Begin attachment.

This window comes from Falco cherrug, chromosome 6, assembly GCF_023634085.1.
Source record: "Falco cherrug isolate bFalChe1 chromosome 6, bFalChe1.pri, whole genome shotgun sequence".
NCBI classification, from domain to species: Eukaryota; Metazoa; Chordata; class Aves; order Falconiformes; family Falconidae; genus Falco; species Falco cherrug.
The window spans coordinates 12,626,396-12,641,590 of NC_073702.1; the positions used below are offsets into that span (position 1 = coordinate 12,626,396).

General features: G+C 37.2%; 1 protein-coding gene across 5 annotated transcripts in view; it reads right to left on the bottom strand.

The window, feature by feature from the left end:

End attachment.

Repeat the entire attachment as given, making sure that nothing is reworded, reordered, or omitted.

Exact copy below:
This window comes from Falco cherrug, chromosome 6, assembly GCF_023634085.1.
Source record: "Falco cherrug isolate bFalChe1 chromosome 6, bFalChe1.pri, whole genome shotgun sequence".
NCBI classification, from domain to species: Eukaryota; Metazoa; Chordata; class Aves; order Falconiformes; family Falconidae; genus Falco; species Falco cherrug.
The window spans coordinates 12,626,396-12,641,590 of NC_073702.1; the positions used below are offsets into that span (position 1 = coordinate 12,626,396).

General features: G+C 37.2%; 1 protein-coding gene across 5 annotated transcripts in view; it reads right to left on the bottom strand.

The window, feature by feature from the left end: